The Mythos ST-L Super Tower is a major redesign of the Mythos ST, first introduced in 2007 to rave reviews from the audio industry. This newest generation of the Mythos Super tower still features a built in powered subwoofer and sleek extruded aluminum end
14.2 x 12.7 x 51.5 inches ; 70 pounds
Granted that these are the most recent addition to the Def Tech Mythos lineup, still there should have been more press, reviews and YouTube videos of this product. I am surprised that a brilliant product like this has so little coverage. So I decided to write this review. I will dispense with technical details for now - I will add those later when I have broken them in a bit more. I just got my speakers a few days ago.
I started to search for new speakers that were in the $5000 - $7500 range. I wanted a 2.0 system with no frills and pure musical sound. I researched for many months and visited at least ten hi-fi equipment stores in DC, NY and Chicago (Fortunately I travel a lot on work - no I did not do it just for the speakers). I listened to Martin Logans and found them fatiguing - they are highly accurate but their brightness can be tiring. I gave the 800 series of Bowers and Wilkins a good listen - excellent midrange for vocals but I would have had to spend at least $10,000 for the 803 to get what I like. Anything below that was lacking in bass although soundstage and image were excellent. I listened to the gorgeous Sonus Faber Olympica III but again, it would have set me back by $13,000. I listened to the Wharfedale Jade series but they are massive speakers with sound not that different than the B&Ws. I even heard the highly acclaimed KEF LS50s considered to be the most accurate speakers produced recently - and they were good but highly directional and good just for a small room.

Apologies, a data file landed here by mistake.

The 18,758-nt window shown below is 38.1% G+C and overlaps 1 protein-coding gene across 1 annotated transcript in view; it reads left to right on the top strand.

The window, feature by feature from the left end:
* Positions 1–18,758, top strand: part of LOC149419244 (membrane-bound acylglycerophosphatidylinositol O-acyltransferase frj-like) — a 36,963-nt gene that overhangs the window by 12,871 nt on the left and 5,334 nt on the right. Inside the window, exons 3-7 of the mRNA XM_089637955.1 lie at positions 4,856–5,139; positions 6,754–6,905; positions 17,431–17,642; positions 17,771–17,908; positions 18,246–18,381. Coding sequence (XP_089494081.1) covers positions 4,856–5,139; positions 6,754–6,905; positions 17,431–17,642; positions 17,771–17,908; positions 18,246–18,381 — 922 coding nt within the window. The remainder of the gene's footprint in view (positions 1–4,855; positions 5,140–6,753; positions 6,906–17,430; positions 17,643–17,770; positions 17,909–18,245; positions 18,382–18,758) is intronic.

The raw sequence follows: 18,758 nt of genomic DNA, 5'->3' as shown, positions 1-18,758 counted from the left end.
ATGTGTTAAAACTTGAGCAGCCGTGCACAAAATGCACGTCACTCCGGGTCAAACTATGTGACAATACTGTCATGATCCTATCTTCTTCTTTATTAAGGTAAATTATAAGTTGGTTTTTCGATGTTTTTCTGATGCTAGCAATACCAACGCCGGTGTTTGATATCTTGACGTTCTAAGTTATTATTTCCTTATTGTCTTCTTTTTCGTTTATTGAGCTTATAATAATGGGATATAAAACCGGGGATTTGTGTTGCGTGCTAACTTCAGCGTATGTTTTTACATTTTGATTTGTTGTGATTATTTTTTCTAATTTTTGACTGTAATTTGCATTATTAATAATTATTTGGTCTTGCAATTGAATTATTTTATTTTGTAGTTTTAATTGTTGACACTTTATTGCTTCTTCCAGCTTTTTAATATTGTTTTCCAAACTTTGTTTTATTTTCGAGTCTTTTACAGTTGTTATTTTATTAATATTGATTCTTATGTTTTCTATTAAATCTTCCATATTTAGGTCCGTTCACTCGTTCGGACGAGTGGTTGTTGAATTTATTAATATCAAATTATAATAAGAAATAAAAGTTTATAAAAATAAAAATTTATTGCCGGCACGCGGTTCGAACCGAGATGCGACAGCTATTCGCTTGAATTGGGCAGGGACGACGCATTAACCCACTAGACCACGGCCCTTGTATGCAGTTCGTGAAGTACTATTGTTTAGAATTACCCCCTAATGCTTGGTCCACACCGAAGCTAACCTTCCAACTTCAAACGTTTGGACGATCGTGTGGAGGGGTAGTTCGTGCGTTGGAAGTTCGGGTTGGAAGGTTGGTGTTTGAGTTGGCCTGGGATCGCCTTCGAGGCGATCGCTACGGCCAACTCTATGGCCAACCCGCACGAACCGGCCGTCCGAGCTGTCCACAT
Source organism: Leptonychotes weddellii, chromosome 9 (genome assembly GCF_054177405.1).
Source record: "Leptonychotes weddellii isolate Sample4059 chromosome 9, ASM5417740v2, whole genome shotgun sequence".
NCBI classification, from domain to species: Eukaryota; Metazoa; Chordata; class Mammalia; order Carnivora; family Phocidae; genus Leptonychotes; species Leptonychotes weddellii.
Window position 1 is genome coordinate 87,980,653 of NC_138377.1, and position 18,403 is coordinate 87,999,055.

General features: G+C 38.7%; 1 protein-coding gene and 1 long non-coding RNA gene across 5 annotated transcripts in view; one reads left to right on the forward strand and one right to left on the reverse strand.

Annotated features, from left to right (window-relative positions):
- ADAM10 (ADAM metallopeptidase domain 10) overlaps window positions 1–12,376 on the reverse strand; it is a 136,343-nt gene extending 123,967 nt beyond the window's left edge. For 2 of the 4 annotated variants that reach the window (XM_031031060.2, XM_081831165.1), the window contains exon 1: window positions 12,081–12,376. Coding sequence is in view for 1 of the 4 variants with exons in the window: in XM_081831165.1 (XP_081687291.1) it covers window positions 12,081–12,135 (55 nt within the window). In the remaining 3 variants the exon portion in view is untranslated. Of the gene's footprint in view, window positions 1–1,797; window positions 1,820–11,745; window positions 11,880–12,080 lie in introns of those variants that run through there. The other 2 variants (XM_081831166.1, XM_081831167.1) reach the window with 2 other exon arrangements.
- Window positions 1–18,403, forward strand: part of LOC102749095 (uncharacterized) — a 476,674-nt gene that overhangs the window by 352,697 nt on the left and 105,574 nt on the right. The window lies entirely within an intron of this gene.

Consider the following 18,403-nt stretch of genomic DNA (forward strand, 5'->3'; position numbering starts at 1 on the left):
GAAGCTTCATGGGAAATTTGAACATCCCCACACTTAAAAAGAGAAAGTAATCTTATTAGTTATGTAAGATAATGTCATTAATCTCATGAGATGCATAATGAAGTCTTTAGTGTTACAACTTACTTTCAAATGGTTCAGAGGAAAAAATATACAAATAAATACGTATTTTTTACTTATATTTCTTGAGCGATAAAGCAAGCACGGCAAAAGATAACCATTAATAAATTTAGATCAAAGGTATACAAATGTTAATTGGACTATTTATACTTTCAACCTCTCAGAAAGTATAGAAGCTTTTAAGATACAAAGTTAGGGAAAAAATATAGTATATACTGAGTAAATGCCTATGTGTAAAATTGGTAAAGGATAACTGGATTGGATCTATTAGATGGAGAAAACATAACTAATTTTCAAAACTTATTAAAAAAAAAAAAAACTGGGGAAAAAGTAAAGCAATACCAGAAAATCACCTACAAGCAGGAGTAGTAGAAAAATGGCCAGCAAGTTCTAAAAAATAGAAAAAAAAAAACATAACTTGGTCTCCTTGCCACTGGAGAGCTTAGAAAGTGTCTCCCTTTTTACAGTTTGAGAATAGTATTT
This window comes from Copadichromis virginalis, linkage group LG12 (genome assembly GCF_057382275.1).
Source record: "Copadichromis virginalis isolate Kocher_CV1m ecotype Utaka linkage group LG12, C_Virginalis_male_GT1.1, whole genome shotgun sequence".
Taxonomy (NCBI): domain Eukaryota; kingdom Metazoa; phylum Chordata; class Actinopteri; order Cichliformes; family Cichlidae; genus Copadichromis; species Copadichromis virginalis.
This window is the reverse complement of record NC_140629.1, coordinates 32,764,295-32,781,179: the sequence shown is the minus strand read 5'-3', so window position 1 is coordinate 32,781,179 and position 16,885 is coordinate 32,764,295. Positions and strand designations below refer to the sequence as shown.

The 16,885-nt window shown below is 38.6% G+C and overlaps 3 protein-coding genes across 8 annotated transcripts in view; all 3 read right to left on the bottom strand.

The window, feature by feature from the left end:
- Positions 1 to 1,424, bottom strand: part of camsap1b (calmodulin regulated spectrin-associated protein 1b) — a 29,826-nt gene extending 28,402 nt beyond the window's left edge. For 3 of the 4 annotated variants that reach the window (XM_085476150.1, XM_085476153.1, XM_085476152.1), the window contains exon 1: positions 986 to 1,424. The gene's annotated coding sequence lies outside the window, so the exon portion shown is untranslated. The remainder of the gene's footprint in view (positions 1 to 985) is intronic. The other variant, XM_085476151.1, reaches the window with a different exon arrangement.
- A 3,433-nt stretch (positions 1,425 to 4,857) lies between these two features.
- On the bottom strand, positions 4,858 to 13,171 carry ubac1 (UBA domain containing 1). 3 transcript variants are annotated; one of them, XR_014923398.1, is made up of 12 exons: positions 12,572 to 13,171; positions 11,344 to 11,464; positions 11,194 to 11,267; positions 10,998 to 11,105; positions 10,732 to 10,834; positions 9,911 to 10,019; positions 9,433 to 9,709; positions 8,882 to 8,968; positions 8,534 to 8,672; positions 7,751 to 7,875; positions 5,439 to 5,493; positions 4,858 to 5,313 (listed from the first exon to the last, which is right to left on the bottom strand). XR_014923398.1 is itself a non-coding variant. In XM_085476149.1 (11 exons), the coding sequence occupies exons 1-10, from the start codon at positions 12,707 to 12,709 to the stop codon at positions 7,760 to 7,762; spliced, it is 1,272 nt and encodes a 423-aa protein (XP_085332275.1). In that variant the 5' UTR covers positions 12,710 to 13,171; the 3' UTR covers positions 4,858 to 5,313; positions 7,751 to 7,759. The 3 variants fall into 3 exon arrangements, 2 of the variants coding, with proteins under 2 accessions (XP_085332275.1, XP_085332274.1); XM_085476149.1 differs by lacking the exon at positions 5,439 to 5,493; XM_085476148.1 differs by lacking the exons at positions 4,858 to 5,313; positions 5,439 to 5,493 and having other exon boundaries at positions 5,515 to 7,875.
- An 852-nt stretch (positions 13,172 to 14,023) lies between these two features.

After all this I realized that accuracy was not what I was looking for - it was richness and musicality. I wanted to enjoy the wine and not dissect every detail of its aroma, texture and color. I was under the influence of pretentious audiophile reviews and consequently looked for only the things that they looked for. Fortunately I snapped out of it and realized that all that mattered was what sounded best to me. How does it matter if it sounds good to some audiophile sitting in his mom's basement testing speakers all day, every day? The only speakers I would listen to are the ones I buy. It is a very personal decision.